Personal tales open a window on life in village

The front cover of Mike Kirkup's new book on Newbiggin.
The front cover of Mike Kirkup's new book on Newbiggin.

A local historian and author has published a new book on his home town.

Mike Kirkup’s latest work is a series of eyewitness accounts of life in Newbiggin-by-the-Sea.

The book, Open Window (2), the second in a series, features personal accounts of life from people in the village.

One account is from Elsie Hall, a six--year-old girl who presented Sir Charles Trevelyan with his button-hole on the opening of the new Newbiggin promenade in 1932.

An extract from the book states: “I can remember that day well, as did my Mam who was disappointed as it rained, my teacher, taught me how to curtsey, as I was also to present a bunch of flowers to some lady.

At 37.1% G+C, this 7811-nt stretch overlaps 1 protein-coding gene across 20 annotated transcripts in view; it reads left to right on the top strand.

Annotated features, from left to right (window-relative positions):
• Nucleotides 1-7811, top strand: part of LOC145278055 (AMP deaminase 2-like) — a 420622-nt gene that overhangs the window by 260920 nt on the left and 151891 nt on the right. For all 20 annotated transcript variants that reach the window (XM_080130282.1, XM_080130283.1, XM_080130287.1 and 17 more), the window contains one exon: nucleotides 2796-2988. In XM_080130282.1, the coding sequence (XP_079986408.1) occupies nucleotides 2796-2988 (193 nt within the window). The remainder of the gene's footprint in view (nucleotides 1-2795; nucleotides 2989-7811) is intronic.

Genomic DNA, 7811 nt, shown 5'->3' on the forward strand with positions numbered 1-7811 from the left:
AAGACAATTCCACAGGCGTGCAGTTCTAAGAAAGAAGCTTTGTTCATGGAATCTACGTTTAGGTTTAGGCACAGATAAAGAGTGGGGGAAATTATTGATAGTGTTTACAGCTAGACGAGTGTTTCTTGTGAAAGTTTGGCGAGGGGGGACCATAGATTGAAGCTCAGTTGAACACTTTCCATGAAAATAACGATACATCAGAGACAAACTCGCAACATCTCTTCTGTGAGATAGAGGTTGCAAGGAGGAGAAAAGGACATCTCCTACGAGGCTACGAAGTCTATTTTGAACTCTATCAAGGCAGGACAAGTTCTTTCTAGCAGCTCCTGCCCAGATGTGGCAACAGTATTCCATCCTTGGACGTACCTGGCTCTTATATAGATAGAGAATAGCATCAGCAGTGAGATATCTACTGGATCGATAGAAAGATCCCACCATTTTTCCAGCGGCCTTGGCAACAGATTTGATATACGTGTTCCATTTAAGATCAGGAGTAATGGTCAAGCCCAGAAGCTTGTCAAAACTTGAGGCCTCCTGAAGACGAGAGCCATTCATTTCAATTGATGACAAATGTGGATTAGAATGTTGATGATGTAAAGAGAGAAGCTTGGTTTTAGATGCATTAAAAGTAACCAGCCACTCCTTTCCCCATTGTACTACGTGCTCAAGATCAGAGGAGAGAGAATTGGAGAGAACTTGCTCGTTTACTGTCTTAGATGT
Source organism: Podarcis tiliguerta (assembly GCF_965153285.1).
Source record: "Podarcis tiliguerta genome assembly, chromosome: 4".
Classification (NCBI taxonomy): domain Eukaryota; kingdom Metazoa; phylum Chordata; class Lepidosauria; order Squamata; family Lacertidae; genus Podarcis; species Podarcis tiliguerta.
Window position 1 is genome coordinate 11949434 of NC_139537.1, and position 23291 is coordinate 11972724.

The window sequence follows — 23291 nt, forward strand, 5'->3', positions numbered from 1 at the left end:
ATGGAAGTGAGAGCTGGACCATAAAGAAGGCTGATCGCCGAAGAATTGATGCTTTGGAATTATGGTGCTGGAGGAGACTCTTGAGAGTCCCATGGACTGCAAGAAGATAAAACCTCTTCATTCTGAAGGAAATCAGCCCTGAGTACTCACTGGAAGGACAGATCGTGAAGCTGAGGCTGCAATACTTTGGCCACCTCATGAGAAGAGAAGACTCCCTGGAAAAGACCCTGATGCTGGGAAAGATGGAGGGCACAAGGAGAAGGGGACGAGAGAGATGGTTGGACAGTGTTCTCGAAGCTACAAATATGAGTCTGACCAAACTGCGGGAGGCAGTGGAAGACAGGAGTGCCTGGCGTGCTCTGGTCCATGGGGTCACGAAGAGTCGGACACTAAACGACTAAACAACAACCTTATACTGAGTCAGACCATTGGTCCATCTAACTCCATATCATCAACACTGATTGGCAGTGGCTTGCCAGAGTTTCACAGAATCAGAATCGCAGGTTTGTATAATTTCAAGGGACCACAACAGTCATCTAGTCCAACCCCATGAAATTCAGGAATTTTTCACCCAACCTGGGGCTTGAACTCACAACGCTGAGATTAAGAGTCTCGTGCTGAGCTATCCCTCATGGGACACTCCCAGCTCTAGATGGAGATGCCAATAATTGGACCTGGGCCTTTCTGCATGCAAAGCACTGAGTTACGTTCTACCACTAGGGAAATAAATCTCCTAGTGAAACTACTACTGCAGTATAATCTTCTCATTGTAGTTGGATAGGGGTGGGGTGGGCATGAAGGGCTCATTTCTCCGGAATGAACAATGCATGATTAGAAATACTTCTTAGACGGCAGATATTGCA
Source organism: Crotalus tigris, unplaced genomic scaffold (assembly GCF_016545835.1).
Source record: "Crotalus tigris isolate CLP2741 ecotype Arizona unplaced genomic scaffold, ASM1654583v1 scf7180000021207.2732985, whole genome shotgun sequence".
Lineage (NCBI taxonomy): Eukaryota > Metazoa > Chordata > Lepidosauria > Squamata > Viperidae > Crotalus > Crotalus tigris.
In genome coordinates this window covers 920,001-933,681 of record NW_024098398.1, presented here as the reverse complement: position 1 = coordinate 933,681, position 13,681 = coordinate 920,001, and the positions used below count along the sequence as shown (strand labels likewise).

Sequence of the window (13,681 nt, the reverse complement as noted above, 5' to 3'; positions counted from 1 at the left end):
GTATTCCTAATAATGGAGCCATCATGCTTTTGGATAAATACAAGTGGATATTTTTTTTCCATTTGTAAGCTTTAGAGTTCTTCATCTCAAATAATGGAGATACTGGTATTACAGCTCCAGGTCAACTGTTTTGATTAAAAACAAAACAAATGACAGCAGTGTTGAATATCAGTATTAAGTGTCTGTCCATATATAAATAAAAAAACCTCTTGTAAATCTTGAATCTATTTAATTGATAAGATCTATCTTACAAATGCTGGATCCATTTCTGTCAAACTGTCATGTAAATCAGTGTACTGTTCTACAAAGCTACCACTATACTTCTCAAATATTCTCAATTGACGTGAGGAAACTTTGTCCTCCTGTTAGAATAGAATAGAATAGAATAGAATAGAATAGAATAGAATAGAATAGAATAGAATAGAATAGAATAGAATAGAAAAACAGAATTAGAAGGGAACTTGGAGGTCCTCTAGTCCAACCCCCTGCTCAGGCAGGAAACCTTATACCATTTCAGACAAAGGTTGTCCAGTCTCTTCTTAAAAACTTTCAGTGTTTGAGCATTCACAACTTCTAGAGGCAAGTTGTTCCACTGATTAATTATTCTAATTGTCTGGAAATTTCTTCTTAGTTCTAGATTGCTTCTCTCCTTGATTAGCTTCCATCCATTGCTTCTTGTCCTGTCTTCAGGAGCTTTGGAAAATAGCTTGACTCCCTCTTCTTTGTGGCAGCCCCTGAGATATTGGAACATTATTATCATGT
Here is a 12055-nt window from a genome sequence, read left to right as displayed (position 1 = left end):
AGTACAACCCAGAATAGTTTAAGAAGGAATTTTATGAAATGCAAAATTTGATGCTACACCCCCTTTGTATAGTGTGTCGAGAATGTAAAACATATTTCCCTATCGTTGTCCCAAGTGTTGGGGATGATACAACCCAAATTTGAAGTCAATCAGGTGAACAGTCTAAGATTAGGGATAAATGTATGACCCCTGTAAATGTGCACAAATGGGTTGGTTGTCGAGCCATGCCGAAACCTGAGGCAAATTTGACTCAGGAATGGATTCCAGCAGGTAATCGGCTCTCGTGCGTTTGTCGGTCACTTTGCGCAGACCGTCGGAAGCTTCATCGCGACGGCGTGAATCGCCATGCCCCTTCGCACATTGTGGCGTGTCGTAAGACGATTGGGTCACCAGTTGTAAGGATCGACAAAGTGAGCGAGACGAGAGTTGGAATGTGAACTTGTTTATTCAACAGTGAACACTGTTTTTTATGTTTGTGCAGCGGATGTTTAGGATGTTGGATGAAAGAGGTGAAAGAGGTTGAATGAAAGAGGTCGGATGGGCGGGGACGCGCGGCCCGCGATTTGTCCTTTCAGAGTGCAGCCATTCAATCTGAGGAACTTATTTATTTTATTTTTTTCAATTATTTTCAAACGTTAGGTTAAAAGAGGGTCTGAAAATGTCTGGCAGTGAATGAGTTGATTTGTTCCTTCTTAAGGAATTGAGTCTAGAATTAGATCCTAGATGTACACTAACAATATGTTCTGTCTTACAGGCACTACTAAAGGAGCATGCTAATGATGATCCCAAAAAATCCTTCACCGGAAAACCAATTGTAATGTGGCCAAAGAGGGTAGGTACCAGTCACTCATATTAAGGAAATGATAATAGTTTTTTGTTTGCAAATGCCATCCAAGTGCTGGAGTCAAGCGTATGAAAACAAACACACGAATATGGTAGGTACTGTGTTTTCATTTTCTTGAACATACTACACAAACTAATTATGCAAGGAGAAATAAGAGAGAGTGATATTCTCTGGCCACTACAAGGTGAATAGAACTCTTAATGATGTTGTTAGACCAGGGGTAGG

“But even at six-years-old, no way was I going to curtsey to anyone, so they were wasting their time.

“On the day of the ceremony, Miss Muter came forward and gave me a big hug. Uggggh! A hug from a teacher! But I still did not curtsey.

“Later I was lifted on to a chair where I placed a little rose in the gentleman’s button-hole, in the right place, much to the relief of my Dad, Tommy Hall.”